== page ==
This exchange was the emotional high-point of the Las Vegas debate:

Some observers thought Mitt Romney lost his cool. Others thought he showed rarely seen fire in shutting down Texas Gov. Rick Perry. (In these contests the guy who is forced to shut up usually comes across as the weaker of the combatants.) But I want to focus on two aspects of the encounter.

First, it was low and false for Perry to claim that illegal immigrants are responsible for his exorbitantly high rate of uninsured Texans. As I have reported before, even if you assumed every illegal immigrant to be without health insurance and even if you took out all illegal immigrants from the pool of uninsureds, Texas would still be the third worst state in terms of health care. For someone who wants to court the Hispanic vote, he has a strange way of going about it — scapegoating illegal immigrants. In point of fact, Texas wouldn’t stand out like a sore thumb if its Medicaid qualifications were akin to other states and/or Perry earlier had instituted effective policies to encourage Texans to sign up for Medicaid and the CHIPS program.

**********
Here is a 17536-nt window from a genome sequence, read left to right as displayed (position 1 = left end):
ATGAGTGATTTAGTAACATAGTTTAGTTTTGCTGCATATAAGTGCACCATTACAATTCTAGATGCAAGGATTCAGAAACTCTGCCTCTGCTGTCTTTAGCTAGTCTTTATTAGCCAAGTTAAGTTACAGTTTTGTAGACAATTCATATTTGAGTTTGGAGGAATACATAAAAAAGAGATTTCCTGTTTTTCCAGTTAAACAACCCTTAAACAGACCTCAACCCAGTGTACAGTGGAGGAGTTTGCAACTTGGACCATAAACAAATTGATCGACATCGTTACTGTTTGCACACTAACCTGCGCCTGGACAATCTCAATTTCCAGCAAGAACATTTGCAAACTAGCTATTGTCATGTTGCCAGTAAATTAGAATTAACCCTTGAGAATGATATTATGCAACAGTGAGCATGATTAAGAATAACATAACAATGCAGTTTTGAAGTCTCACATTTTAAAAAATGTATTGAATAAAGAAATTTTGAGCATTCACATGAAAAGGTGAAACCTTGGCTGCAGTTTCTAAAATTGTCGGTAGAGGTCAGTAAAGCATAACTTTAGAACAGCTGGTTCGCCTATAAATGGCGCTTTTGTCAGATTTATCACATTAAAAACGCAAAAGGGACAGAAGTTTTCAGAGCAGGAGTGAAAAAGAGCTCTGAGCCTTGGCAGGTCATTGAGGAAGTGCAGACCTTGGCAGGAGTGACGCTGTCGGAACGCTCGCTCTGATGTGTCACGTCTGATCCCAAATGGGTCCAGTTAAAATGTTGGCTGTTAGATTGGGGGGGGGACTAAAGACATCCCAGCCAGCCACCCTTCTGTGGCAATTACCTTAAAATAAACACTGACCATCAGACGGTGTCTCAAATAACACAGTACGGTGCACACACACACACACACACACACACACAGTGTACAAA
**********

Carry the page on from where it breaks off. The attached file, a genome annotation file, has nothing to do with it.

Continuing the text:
Second, Perry is setting himself up for trouble by focusing on a topic on which he is hurting badly with his key voters. If there are voters for whom immigration is the key issue, I suspect they aren’t voting for Romney anyway; they’ve probably drifted between Perry, Rep. Michele Bachmann (R-Minn.), Herman Cain and the others. By bringing up the topic, Perry only reminds his base (or what used to be his base) of the issue that drives them nuts.

Put it this way, Cain, Bachmann, Santorum and the rest would be thrilled for Perry to talk about immigration all day long. Perry, probably out of personal pique, doesn’t seem to understand that his real problem is not Romney but the other Tea Party-friendly candidates who have eaten his lunch and taken his voters.